Great Leaders Decide!

The mark of a great leader is consistently being a great decider!

When you think about it, all business activity really comes down to two simple things: Making decisions and executing on decisions.

Decisive leaders choose a direction, build buy-in, communicate that direction, and motivate people to achieve a result.

In fact, making good decisions is the most important thing we can do. According to the Harvard Business Review (HBR), “It drives 95% of business performance and half of employee engagement!”

Yet the typical business leader delays significant decisions longer than necessary. As Gino Wickman, author of TRACTION, says, “The only reason you have a problem is that you haven’t made a decision.”

Being indecisive slows the company’s growth, causing missed opportunities and employee frustration that drives turnover and disengagement. The longer we take to decide, the longer our people continue in the wrong direction or just stand still.

Even if the results of a decision are less than desirable, we will come out knowing what works and what doesn’t, so we are able to make better decisions in the future. Keep in mind that most people overestimate the risk of making a bad decision and underestimate the risk of inaction.

Take it from Amazon CEO, Jeff Bezos, who left a lucrative Wall Street job, moved to Seattle and launched the online store out of his garage, forever changing the way people shop. A strong decision-making culture is credited to the company’s success.

He advocates the 70% Rule, which comes out of the military: “Most decisions should probably be made with somewhere around 70% of the information you wish for. If you wait for 90%, in most cases, you’re probably being slow. Being wrong can be less costly than you think, whereas being slow is going to be expensive for sure.”

If learning to make decisions effectively is a key to propelling a company into a new level of growth, then how do we build our decision-making muscle?

In DECIDE: The One Common Denominator of All Great Leaders, Gino Wickman shares four discoveries on how to make better decisions and a simple process for doing so. Click on the link above for the entire e-book download. A short summary is described below.

The Four Discoveries

1. You must have clarity of vision. In the EOS system, your vision is captured in the VTO (Vision/Traction Organizer) – your high-level strategic plan. The VTO gets everyone on the same page, all rowing in the same direction.

Decision-making is accelerated when keeping a careful eye toward strategic alignment with your organization. In contrast, making decisions that aren’t aligned with the VTO tends to take longer and lead to conflicting priorities, misallocation of resources, and poor outcomes.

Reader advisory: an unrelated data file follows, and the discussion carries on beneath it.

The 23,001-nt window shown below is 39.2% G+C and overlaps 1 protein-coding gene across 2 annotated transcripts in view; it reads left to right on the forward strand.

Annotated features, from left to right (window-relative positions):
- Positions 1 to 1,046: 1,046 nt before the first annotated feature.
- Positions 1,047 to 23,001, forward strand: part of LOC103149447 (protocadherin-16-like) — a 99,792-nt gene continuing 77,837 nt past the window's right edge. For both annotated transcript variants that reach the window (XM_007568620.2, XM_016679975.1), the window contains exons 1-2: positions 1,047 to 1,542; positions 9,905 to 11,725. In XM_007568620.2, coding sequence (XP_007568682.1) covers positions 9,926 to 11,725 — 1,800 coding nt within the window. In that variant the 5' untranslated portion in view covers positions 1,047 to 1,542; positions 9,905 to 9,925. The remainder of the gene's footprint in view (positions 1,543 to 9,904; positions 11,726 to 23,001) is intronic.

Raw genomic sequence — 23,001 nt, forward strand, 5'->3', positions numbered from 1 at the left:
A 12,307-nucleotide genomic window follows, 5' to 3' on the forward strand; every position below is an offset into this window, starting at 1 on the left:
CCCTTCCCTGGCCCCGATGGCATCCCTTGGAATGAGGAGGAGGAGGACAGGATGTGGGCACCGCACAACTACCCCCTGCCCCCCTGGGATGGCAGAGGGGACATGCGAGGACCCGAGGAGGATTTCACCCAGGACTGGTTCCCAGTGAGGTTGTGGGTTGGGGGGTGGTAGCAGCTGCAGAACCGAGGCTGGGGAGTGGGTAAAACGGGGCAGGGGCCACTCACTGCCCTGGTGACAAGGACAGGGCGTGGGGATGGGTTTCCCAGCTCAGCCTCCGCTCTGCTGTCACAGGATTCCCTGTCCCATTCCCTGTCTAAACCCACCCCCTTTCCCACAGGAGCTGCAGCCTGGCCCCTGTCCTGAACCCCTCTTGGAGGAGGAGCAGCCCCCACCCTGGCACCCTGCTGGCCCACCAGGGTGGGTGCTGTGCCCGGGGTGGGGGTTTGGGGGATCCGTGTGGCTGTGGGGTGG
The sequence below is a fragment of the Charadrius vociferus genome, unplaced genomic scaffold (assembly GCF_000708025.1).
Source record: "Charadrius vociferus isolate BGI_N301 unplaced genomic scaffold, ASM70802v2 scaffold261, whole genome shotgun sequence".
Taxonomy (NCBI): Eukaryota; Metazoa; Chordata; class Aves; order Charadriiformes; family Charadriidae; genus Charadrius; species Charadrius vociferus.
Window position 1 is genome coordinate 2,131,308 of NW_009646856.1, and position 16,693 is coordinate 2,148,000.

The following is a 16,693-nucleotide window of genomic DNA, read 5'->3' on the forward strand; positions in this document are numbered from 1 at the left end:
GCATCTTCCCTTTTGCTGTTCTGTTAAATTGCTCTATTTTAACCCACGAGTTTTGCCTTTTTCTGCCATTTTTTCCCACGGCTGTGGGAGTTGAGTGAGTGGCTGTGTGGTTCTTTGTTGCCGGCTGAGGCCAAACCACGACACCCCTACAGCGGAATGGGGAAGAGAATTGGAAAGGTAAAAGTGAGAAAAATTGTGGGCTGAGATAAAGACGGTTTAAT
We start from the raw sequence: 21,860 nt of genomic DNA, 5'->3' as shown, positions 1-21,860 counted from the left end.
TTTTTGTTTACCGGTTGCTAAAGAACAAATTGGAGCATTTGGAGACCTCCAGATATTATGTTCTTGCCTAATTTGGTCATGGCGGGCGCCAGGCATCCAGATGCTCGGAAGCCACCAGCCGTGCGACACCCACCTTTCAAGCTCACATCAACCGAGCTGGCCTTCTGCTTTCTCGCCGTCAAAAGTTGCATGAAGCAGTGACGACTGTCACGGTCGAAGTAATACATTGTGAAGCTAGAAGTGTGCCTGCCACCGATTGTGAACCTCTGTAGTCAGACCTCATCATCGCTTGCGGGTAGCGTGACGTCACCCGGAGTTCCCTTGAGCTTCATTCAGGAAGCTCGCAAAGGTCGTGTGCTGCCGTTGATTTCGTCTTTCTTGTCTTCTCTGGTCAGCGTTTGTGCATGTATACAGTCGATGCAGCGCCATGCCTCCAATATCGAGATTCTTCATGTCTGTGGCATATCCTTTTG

The Vision section describes who you are (Core Values), why you exist and what you’re great at (Core Focus), where you want to go (10-Year Target), how you’re going to get there (Marketing Strategy) and what the business looks like longer-term (3-Year Picture).

That’s all well and good, but if you can’t execute really well, then your vision doesn’t matter. As Gino says, “Vision without traction is hallucination.” That’s why the Traction section of the VTO delineates how to execute the vision through a 1-Year Plan, quarterly Rocks and by solving issues on an Issues List.

2. Good decision-making requires clarity and confidence. While successful leaders of entrepreneurial organizations must build their ability to execute efficiently, they also need to build the ability to stop and think. Great leaders have a regular practice of taking “Clarity Breaks” – a regular time out of the day-to-day chaos in the office to think and get clear. Clarity facilitates better decisions, enhances confidence and improves our reputation as leaders.

3. You must avoid ten bad decision-making habits. There are ten pitfalls that can impede good decision-making. Even if you fall into only one of these obstacles, decision-making can be compromised. Click on DECIDE, pgs 24-31, for “The 10 Commandments of Good Decision Making.” Avoid all ten!

4. Not all good decisions are made at the same speed. Great teams are always working toward understanding and supporting each other in the pursuit of their goals. The KOLBE is a profiling tool that helps individuals and teams understand their instinctual and predictable tendencies when taking action to accomplish goals at work. It’s also used for making better hiring decisions and for building healthy, functional, cohesive teams who have better alignment – thus accelerating the decision-making process. See

The Process

1. Creating an Issues List. Unresolved issues take time and energy. The solution starts with the discipline of generating an Issues List. Ultimately, issues and opportunities become normal in an open and honest culture of trust that allows people to feel comfortable calling them out.

2. Implementing the Issues Solving Track. Rather than discussing, discussing, discussing without deciding, follow a simple tool called IDS (Identify, Discuss, Solve) to resolve issues and make better decisions.

How we approach decision-making can be the difference between our company hitting a ceiling or being propelled into a new level of growth. Running your company decisively with your vision at the forefront increases the chance that your business dreams will become reality – with YOU running your business rather than your business running you.

So read the e-book, DECIDE, apply its wisdom, and make better and faster decisions!


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